Scalia is no friend of the 4th Amendment. He has been handing down pro-government decisions since the 1980's. See, but *now* after a couple decades that old bastard is changing his tune. I'm not prepared to call him "pro 4th amendment" after only four or five years of only slighly less crazy opinions.



In re Jones:
I understand what you were trying to refute. Your conclusions about who supported what are completely off the reservation, and that's part of the problem. The opinion that will have the most value for precedent has fark-all to do with aggregation. It is strictly about straight government trespass. It's a ridiculous ruling.

The one you're referring to, the one that truly talked about aggregation and why this was a search in the modern context, was where Breyer, Kagan, and Ginsberg went. Unfortunately it is a concurring opinion and carries very little force with it. It certainly isn't the law of the land.
 
2012-10-31 10:52:18 AM

Rincewind53: First off, it was the District Court, not a Circuit Court or the Supreme Court. Not only that, but it's a Wisconsin District Court, so this decision is binding only in that court's jurisdiction. So before all of you go off screaming about the destruction of our civil liberties, slow down.

Second, if this gets appealed, I think there's a decent chance the Circuit Court will decide to follow the reasoning of United States v. Jones and rule that any continuous warrantless trespassing is unconstitutional.

Third, this does make some sense under the old doctrine, where the Court (arguably sensibly) ruled that you don't have a reasonable expectation of privacy on your property miles from where you actually live.


Came here to say this.
 
2012-10-31 10:52:28 AM
I suspect that if you find a security camera in your field and tear it down, the government is then going to charge you with "destruction of public property", too.
 
2012-10-31 10:52:30 AM

Z-clipped: yves0010: No one is impartial. Everyone pushes their own agenda. Face it, impartial rulings are a thing of the past.

True. Bush v. Gore certainly taught us that much. But still... Anton Scalia is an enormous asshole, by far surpassing the other current justices.


Just more brazen, no more impartial than the others. So it's really just a wash.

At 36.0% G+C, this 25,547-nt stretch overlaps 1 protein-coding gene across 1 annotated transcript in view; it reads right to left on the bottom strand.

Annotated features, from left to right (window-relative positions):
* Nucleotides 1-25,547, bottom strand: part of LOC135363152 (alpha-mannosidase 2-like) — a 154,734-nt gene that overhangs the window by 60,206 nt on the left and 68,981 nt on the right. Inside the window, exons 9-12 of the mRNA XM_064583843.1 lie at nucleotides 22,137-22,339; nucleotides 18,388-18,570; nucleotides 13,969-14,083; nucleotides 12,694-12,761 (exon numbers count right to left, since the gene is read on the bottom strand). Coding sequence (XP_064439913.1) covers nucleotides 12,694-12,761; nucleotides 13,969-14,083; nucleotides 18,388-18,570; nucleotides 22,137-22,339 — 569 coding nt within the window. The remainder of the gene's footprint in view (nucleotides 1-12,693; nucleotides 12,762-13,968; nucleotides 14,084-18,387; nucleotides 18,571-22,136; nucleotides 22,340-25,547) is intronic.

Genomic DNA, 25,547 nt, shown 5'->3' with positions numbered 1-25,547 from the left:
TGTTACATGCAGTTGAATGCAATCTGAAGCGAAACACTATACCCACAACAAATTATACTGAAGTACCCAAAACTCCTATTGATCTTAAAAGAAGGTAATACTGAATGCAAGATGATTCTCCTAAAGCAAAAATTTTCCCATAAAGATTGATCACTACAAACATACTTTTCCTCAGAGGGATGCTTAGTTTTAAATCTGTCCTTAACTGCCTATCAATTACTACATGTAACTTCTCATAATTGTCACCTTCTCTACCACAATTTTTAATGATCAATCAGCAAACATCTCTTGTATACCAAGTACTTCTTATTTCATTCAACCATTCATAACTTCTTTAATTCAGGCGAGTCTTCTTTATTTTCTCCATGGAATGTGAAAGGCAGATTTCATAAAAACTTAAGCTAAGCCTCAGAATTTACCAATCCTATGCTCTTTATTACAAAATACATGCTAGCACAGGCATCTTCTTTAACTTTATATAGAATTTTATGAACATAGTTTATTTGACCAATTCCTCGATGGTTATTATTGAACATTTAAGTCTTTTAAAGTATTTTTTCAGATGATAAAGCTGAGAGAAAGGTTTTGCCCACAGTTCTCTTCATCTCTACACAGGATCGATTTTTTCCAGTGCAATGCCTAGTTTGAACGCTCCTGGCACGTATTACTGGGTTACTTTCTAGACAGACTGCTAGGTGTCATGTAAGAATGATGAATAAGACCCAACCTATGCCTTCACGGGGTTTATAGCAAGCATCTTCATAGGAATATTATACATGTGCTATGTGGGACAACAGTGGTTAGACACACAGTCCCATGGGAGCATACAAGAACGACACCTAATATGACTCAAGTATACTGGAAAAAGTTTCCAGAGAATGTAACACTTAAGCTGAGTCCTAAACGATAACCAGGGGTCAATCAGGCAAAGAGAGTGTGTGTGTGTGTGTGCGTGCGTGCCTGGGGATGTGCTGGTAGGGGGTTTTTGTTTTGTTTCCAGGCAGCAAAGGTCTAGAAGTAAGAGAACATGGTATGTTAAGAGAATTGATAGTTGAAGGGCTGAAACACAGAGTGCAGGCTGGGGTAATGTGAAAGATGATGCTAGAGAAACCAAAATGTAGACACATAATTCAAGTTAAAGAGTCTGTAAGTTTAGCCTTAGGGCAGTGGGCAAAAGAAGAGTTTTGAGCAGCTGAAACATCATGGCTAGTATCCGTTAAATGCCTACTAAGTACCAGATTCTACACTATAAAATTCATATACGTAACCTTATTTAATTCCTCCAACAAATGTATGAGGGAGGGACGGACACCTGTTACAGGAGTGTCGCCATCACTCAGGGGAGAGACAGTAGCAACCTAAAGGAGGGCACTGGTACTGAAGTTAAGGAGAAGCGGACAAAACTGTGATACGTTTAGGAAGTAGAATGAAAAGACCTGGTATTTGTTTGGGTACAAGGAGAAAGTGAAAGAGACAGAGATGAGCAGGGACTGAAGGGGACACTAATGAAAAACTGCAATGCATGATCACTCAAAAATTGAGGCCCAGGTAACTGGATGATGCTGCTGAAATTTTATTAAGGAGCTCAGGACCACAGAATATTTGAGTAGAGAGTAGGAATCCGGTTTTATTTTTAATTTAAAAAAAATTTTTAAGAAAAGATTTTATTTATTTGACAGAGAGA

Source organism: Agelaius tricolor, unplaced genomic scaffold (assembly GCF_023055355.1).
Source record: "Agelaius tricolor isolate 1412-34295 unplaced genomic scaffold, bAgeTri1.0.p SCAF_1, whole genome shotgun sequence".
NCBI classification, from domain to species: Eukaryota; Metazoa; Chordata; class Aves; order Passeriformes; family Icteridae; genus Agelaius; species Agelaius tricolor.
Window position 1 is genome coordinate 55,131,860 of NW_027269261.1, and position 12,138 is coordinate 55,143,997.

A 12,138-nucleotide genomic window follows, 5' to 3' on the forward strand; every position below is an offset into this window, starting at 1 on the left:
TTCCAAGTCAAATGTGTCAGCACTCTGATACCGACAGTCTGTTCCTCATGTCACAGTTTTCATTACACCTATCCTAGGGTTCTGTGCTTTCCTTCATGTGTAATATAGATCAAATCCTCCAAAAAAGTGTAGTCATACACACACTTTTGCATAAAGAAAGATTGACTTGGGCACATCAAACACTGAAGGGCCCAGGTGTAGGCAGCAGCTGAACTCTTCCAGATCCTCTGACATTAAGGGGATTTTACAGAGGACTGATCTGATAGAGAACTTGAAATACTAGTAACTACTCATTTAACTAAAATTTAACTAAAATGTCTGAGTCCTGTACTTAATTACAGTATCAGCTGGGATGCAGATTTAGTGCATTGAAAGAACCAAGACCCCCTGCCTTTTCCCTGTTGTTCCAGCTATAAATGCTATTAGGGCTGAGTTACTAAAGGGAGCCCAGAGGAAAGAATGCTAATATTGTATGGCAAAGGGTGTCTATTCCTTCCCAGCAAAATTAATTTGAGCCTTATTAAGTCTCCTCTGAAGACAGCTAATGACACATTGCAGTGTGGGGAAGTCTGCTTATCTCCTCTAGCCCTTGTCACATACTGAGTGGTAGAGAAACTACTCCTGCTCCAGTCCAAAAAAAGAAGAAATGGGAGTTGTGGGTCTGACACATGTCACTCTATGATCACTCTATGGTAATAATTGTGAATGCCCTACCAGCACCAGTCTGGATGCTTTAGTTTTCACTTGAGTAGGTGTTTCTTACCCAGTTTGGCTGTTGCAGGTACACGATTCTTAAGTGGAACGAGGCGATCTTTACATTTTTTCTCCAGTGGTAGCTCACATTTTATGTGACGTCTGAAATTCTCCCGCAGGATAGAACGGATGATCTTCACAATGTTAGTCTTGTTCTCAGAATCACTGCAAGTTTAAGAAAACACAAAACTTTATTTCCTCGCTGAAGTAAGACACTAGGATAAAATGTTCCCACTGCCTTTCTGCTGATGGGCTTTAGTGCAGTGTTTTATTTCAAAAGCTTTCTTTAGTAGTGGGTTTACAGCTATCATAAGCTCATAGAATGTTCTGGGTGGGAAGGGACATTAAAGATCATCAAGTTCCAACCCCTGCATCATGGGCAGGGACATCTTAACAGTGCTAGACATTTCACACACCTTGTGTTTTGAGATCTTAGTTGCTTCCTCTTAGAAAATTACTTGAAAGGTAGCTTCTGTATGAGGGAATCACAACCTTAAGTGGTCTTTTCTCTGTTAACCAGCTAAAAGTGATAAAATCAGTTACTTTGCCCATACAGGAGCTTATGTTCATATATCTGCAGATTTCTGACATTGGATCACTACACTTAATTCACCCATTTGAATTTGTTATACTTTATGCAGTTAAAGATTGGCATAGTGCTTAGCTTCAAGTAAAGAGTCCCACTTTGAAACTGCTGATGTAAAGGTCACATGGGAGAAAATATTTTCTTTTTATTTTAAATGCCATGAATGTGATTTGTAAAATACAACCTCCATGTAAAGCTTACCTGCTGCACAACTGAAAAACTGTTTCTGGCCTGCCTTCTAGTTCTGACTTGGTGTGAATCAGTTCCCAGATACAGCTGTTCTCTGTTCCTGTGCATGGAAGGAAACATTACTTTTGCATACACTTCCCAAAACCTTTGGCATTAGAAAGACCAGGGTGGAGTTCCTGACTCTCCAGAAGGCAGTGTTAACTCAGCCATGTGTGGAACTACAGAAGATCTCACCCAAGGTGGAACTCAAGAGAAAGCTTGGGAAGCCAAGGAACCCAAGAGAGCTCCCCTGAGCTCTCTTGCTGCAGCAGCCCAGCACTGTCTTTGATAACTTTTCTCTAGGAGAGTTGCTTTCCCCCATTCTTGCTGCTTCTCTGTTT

2012-10-31 10:57:56 AM

Rincewind53: First off, it was the District Court, not a Circuit Court or the Supreme Court. Not only that, but it's a Wisconsin District Court, so this decision is binding only in that court's jurisdiction. So before all of you go off screaming about the destruction of our civil liberties, slow down.

Second, if this gets appealed, I think there's a decent chance the Circuit Court will decide to follow the reasoning of United States v. Jones and rule that any continuous warrantless trespassing is unconstitutional.

Third, this does make some sense under the old doctrine, where the Court (arguably sensibly) ruled that you don't have a reasonable expectation of privacy on your property miles from where you actually live.


Fourth, having actually read the article it's talking about an open field not a bathroom or any other part of a residence.

Of course, I'm just an IT guy not a lawyer.
 
2012-10-31 11:10:00 AM

Snowflake Tubbybottom: Just more brazen, no more impartial than the others. So it's really just a wash.


I didn't say he was more impartial. I haven't studied enough law to make that argument, (though I do suspect it's probably demonstrably true)... No... as a citizen of the United States who has to live with the effects of his rulings and behavior I said he was a huge, monstrous, gaping asshole, and I stand by that opinion.
 
2012-10-31 11:17:41 AM

serial_crusher: Now, subby seems to indicate that because it's legal for them to put it there, it's illegal for you to remove it. Is that necessarily the case?